Before leaving Africa’s famous Mara, the rain had left its mark across the Reserve, making game drives near impossible – at least not without risk of getting stuck in a muddy hole. Happily, the rains seem to be moving on and it has been fantastic to enjoy sunnier days out in the park.
Dawn in the Mara continues to amaze, even more so now that they are unencumbered by heavy clouds and, as always, the early morning sunrays paint everything in a soft golden hue.
My first drive since returning felt like a lap of honor – and it gave me the chance to catch up with some familiar favorites.
Hyenas and jackals continue to patrol the Triangle’s main roads, often darting off as we drive by, only to re-emerge shortly thereafter. Ground hornbills, thankfully, are far less skittish and impossibly photogenic.
It was a delight to reconnect with the new additions to elephant herds and to see how these tiny babies have grown into giants (relatively speaking) in what feels like no time at all.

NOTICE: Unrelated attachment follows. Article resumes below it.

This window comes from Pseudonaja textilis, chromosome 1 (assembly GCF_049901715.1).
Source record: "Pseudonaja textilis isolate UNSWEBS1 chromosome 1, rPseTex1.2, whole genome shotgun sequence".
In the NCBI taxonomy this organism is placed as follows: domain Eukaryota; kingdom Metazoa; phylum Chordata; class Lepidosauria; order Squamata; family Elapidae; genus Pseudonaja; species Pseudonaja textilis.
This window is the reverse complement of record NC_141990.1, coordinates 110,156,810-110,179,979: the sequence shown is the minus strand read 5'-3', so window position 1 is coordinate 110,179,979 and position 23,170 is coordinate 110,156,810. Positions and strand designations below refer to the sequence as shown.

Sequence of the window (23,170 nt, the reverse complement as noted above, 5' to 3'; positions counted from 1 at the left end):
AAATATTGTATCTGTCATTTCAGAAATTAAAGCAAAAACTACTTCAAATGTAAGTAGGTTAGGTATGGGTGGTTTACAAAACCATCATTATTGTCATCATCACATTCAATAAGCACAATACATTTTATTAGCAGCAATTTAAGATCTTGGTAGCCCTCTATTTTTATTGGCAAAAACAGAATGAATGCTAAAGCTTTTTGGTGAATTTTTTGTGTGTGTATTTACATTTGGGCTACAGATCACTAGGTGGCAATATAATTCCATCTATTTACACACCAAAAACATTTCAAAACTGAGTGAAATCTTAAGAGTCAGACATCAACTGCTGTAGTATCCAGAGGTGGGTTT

Speaking of new additions – it’s been wonderful to discover lion prides that I haven’t seen before. Lions always make me laugh at how quickly they can go from fearsome beasts to sleepy house cats in the blink of an eye.
And of course, a week in the Mara Triangle wouldn’t be complete without a few bird sightings. This too has been a mix of the familiar, such as the Egyptian goose, with the new. I finally spotted both the black-bellied and the white-bellied bustard on the same drive.
Quite possibly the most exciting find for me was the presence of a few wildebeest. Soon we will be drowning in them.
The migration is still some distance away in Tanzania but these individuals herald the coming spectacle, the setting of which is the Mara River, and I can hardly wait.